"With respect to the choice of heads that the 'ass' will be found very useful for mankind in general. For the ladies the goose, parrot, or magpie, or on very rare occasions the cat (I tremble while I write it) may be laid under contribution, but in truth they are all Ducks, are they not, Mr. Editor?

"I am aware the same effects can be produced by combination-printing, but the fun consists in its being done at the sitting, and without the sitter knowing it is done.

"I cannot clearly see how Mumler's spectral effects can be produced by the lens in the camera; and it seems to be the 'imposition of a positive upon the negative and the transmission of light through it in the bath' is simply ridiculous, as it must certainly produce 'London atmosphere,' while with a thin ghostly negative placed as I have indicated I have no doubt those effects can be produced. Of course, similarity of features are out of the question, this depending entirely on the imaginative power of the spectator."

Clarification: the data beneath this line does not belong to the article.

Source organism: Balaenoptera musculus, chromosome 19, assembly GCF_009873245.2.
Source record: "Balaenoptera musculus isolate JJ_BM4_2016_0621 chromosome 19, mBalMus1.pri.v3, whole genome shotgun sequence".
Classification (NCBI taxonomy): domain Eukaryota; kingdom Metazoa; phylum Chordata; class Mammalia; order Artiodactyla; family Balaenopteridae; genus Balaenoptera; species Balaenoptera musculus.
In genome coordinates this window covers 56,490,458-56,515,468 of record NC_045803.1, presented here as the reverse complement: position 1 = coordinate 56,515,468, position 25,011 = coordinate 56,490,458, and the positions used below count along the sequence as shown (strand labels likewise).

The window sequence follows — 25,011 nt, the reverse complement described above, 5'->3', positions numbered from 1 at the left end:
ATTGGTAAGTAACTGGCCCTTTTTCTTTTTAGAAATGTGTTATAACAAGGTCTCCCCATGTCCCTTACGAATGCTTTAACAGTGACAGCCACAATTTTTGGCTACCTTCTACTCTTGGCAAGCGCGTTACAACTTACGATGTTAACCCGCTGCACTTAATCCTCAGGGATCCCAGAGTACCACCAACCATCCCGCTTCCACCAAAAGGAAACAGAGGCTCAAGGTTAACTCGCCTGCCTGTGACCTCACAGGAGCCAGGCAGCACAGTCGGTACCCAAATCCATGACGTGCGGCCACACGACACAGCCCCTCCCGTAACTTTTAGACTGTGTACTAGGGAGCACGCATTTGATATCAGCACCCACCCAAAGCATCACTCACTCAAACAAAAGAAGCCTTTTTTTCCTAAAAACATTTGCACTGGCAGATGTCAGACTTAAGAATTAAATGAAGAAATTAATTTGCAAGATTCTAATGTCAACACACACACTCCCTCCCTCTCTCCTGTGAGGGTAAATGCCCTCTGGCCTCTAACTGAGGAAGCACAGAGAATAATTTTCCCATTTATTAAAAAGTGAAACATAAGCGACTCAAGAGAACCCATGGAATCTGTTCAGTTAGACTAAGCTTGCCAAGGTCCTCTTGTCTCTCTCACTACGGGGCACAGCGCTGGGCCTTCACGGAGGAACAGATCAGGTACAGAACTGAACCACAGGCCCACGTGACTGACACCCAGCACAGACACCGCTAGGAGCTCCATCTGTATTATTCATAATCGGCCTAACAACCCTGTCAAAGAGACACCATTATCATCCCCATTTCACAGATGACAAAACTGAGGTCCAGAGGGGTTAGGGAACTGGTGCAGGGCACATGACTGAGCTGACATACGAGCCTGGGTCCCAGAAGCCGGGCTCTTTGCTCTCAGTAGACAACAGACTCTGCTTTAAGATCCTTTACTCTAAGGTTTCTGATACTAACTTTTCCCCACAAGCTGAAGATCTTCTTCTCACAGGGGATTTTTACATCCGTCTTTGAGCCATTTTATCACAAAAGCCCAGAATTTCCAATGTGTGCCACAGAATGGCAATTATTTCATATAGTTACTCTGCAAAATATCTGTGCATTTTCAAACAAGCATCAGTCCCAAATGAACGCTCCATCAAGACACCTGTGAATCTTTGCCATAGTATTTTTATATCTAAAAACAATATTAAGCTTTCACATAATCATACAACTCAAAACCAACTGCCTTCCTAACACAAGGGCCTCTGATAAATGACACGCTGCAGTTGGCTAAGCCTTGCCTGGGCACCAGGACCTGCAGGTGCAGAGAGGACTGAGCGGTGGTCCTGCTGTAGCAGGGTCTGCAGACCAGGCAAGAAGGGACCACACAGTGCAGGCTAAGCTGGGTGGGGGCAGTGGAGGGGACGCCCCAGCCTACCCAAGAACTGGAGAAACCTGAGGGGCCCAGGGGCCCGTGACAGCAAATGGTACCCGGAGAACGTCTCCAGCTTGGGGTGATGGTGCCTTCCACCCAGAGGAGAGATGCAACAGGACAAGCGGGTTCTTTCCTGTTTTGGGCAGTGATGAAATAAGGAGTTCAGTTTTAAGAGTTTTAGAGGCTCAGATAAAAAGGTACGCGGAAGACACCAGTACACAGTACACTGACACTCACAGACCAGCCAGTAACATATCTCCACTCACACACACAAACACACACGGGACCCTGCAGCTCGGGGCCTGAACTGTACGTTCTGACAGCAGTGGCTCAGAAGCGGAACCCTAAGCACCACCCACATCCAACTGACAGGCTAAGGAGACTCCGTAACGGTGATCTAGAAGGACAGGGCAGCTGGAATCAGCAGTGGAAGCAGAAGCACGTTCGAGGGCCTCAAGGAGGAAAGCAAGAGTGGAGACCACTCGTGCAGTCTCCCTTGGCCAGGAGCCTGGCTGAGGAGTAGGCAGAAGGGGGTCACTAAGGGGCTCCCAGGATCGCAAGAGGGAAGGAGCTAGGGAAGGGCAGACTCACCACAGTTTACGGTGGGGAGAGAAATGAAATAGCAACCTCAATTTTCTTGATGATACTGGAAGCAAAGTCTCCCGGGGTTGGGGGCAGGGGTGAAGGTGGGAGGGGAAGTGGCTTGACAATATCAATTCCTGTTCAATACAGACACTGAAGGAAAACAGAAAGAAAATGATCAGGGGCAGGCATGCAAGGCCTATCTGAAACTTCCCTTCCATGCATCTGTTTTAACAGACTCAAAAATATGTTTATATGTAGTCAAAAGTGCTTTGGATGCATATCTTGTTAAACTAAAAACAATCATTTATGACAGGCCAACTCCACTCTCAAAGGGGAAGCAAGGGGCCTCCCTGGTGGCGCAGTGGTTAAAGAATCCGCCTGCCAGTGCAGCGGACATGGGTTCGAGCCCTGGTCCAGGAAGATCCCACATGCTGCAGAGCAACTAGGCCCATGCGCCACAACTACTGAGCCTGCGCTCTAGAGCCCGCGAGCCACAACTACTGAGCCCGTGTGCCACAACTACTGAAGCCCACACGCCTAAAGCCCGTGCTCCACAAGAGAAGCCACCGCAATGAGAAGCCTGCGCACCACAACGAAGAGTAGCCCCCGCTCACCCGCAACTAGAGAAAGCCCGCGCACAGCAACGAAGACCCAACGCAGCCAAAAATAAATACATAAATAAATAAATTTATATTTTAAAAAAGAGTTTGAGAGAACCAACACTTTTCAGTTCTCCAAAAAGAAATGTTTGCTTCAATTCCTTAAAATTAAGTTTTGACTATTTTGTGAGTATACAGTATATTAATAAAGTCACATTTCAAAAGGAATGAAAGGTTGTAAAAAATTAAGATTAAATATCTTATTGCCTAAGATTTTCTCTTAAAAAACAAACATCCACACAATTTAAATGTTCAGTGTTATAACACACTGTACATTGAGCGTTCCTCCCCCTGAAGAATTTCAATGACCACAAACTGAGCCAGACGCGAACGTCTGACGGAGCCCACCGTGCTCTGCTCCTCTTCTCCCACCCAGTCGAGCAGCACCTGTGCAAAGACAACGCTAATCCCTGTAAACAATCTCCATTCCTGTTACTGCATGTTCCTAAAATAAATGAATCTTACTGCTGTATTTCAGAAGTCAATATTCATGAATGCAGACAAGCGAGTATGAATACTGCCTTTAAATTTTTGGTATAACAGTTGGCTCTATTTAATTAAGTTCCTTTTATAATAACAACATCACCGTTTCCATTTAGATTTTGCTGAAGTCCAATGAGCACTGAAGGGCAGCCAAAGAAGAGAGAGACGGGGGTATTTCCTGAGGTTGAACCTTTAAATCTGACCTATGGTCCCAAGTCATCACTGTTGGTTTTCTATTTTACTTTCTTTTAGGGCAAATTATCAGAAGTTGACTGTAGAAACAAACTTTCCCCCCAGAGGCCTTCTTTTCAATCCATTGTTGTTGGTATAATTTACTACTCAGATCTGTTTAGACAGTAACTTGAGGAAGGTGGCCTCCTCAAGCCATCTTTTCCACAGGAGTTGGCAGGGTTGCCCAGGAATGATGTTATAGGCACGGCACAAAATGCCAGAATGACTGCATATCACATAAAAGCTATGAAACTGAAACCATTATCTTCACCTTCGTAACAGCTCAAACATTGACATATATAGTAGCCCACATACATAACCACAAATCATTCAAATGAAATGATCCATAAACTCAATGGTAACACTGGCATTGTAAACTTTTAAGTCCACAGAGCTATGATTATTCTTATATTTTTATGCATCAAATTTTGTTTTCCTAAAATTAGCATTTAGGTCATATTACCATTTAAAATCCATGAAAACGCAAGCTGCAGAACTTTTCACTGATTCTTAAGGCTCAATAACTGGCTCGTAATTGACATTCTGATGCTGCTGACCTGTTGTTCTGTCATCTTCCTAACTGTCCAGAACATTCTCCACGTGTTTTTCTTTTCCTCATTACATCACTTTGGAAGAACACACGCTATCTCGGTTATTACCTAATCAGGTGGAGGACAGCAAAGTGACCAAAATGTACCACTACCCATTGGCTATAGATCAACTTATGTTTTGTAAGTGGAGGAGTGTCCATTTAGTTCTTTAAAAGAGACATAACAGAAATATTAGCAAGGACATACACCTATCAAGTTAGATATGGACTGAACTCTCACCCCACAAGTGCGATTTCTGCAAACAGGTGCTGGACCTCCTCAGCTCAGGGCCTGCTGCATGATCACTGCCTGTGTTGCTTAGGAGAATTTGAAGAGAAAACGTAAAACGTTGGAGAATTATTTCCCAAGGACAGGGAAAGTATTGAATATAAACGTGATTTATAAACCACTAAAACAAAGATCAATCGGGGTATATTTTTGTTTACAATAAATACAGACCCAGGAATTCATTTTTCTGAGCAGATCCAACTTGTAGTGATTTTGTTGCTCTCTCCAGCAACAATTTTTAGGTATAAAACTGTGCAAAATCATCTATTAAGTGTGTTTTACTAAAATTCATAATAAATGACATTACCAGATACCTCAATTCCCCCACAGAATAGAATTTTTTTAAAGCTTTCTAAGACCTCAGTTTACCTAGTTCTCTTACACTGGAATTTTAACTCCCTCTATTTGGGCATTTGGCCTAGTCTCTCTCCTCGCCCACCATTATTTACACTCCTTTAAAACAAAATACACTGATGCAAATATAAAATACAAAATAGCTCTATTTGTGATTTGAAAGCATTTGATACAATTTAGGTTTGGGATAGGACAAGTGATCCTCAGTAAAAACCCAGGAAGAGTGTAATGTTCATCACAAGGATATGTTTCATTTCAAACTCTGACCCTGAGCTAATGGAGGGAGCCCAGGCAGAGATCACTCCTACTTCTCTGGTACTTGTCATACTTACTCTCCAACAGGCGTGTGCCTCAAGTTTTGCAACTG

My understanding of wet plate photography remains limited, but it sounds like this would have the desired effect without being immediately obvious to the person observing the process as something outside of the norm, particularly if they had a limited understanding of photography to begin with. The only remaining question (which I assume was something that contemporary photographers would have known) is whether this process also leaves an impression on the plate.
posted by naturalog at 11:45 AM on September 21, 2012